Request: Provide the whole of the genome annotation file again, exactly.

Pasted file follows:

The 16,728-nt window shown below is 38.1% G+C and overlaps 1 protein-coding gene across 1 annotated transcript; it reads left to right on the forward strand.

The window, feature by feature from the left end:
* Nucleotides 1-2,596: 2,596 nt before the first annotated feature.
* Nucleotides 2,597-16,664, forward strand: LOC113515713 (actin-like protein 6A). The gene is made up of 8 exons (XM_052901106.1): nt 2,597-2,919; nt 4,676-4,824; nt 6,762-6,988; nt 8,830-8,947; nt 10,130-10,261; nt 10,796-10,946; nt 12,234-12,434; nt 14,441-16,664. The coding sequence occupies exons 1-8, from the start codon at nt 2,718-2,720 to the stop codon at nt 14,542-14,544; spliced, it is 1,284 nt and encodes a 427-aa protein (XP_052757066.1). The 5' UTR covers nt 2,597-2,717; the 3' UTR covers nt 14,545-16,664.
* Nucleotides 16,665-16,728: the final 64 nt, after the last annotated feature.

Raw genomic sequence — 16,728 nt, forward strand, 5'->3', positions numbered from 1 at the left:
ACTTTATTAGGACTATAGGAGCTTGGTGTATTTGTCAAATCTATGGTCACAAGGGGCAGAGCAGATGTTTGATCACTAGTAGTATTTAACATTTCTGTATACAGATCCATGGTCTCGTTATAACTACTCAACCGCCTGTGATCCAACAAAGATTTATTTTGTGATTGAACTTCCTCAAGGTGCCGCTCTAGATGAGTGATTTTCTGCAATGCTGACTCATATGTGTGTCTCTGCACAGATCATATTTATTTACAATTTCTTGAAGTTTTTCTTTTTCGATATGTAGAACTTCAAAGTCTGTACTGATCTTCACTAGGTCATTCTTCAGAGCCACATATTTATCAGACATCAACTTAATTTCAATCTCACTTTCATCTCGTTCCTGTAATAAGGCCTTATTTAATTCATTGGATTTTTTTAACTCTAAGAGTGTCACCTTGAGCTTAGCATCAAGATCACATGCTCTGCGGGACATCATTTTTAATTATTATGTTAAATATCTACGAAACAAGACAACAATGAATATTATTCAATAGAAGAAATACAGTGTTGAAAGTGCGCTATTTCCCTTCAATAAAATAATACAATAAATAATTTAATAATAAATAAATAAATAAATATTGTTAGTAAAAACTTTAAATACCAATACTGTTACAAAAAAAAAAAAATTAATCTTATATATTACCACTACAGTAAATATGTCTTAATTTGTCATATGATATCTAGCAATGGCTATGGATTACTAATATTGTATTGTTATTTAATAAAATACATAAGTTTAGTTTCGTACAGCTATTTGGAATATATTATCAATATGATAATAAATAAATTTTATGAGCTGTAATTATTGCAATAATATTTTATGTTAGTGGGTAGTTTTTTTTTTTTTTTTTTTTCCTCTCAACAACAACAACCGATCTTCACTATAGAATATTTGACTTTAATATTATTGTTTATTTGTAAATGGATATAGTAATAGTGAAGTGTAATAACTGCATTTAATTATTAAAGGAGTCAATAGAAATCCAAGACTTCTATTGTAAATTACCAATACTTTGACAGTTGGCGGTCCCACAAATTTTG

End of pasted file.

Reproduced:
The 16,728-nt window shown below is 38.1% G+C and overlaps 1 protein-coding gene across 1 annotated transcript; it reads left to right on the forward strand.

The window, feature by feature from the left end:
* Nucleotides 1-2,596: 2,596 nt before the first annotated feature.
* Nucleotides 2,597-16,664, forward strand: LOC113515713 (actin-like protein 6A). The gene is made up of 8 exons (XM_052901106.1): nt 2,597-2,919; nt 4,676-4,824; nt 6,762-6,988; nt 8,830-8,947; nt 10,130-10,261; nt 10,796-10,946; nt 12,234-12,434; nt 14,441-16,664. The coding sequence occupies exons 1-8, from the start codon at nt 2,718-2,720 to the stop codon at nt 14,542-14,544; spliced, it is 1,284 nt and encodes a 427-aa protein (XP_052757066.1). The 5' UTR covers nt 2,597-2,717; the 3' UTR covers nt 14,545-16,664.
* Nucleotides 16,665-16,728: the final 64 nt, after the last annotated feature.

Raw genomic sequence — 16,728 nt, forward strand, 5'->3', positions numbered from 1 at the left:
ACTTTATTAGGACTATAGGAGCTTGGTGTATTTGTCAAATCTATGGTCACAAGGGGCAGAGCAGATGTTTGATCACTAGTAGTATTTAACATTTCTGTATACAGATCCATGGTCTCGTTATAACTACTCAACCGCCTGTGATCCAACAAAGATTTATTTTGTGATTGAACTTCCTCAAGGTGCCGCTCTAGATGAGTGATTTTCTGCAATGCTGACTCATATGTGTGTCTCTGCACAGATCATATTTATTTACAATTTCTTGAAGTTTTTCTTTTTCGATATGTAGAACTTCAAAGTCTGTACTGATCTTCACTAGGTCATTCTTCAGAGCCACATATTTATCAGACATCAACTTAATTTCAATCTCACTTTCATCTCGTTCCTGTAATAAGGCCTTATTTAATTCATTGGATTTTTTTAACTCTAAGAGTGTCACCTTGAGCTTAGCATCAAGATCACATGCTCTGCGGGACATCATTTTTAATTATTATGTTAAATATCTACGAAACAAGACAACAATGAATATTATTCAATAGAAGAAATACAGTGTTGAAAGTGCGCTATTTCCCTTCAATAAAATAATACAATAAATAATTTAATAATAAATAAATAAATAAATATTGTTAGTAAAAACTTTAAATACCAATACTGTTACAAAAAAAAAAAAATTAATCTTATATATTACCACTACAGTAAATATGTCTTAATTTGTCATATGATATCTAGCAATGGCTATGGATTACTAATATTGTATTGTTATTTAATAAAATACATAAGTTTAGTTTCGTACAGCTATTTGGAATATATTATCAATATGATAATAAATAAATTTTATGAGCTGTAATTATTGCAATAATATTTTATGTTAGTGGGTAGTTTTTTTTTTTTTTTTTTTTCCTCTCAACAACAACAACCGATCTTCACTATAGAATATTTGACTTTAATATTATTGTTTATTTGTAAATGGATATAGTAATAGTGAAGTGTAATAACTGCATTTAATTATTAAAGGAGTCAATAGAAATCCAAGACTTCTATTGTAAATTACCAATACTTTGACAGTTGGCGGTCCCACAAATTTTG